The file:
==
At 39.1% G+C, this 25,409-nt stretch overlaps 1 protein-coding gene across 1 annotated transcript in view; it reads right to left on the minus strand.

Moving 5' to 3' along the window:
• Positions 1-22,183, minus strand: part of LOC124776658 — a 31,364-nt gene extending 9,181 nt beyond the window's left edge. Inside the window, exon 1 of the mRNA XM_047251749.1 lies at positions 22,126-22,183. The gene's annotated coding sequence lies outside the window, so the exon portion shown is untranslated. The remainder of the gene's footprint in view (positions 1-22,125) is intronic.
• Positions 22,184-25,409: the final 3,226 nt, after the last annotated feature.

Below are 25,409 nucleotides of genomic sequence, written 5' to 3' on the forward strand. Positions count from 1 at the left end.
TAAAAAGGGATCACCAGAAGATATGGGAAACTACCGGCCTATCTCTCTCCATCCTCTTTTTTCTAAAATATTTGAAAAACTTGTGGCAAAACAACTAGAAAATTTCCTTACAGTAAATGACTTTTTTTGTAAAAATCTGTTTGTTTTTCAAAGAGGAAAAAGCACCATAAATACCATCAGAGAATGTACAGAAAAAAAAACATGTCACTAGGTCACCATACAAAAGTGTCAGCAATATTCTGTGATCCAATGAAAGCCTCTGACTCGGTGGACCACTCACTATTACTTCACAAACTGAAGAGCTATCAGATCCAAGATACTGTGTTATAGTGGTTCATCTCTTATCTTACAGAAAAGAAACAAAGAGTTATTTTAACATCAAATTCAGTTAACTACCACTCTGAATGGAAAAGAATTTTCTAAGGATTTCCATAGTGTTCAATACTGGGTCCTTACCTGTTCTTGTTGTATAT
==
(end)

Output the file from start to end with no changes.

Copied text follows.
At 39.1% G+C, this 25,409-nt stretch overlaps 1 protein-coding gene across 1 annotated transcript in view; it reads right to left on the minus strand.

Moving 5' to 3' along the window:
• Positions 1-22,183, minus strand: part of LOC124776658 — a 31,364-nt gene extending 9,181 nt beyond the window's left edge. Inside the window, exon 1 of the mRNA XM_047251749.1 lies at positions 22,126-22,183. The gene's annotated coding sequence lies outside the window, so the exon portion shown is untranslated. The remainder of the gene's footprint in view (positions 1-22,125) is intronic.
• Positions 22,184-25,409: the final 3,226 nt, after the last annotated feature.

Below are 25,409 nucleotides of genomic sequence, written 5' to 3' on the forward strand. Positions count from 1 at the left end.
TAAAAAGGGATCACCAGAAGATATGGGAAACTACCGGCCTATCTCTCTCCATCCTCTTTTTTCTAAAATATTTGAAAAACTTGTGGCAAAACAACTAGAAAATTTCCTTACAGTAAATGACTTTTTTTGTAAAAATCTGTTTGTTTTTCAAAGAGGAAAAAGCACCATAAATACCATCAGAGAATGTACAGAAAAAAAAACATGTCACTAGGTCACCATACAAAAGTGTCAGCAATATTCTGTGATCCAATGAAAGCCTCTGACTCGGTGGACCACTCACTATTACTTCACAAACTGAAGAGCTATCAGATCCAAGATACTGTGTTATAGTGGTTCATCTCTTATCTTACAGAAAAGAAACAAAGAGTTATTTTAACATCAAATTCAGTTAACTACCACTCTGAATGGAAAAGAATTTTCTAAGGATTTCCATAGTGTTCAATACTGGGTCCTTACCTGTTCTTGTTGTATAT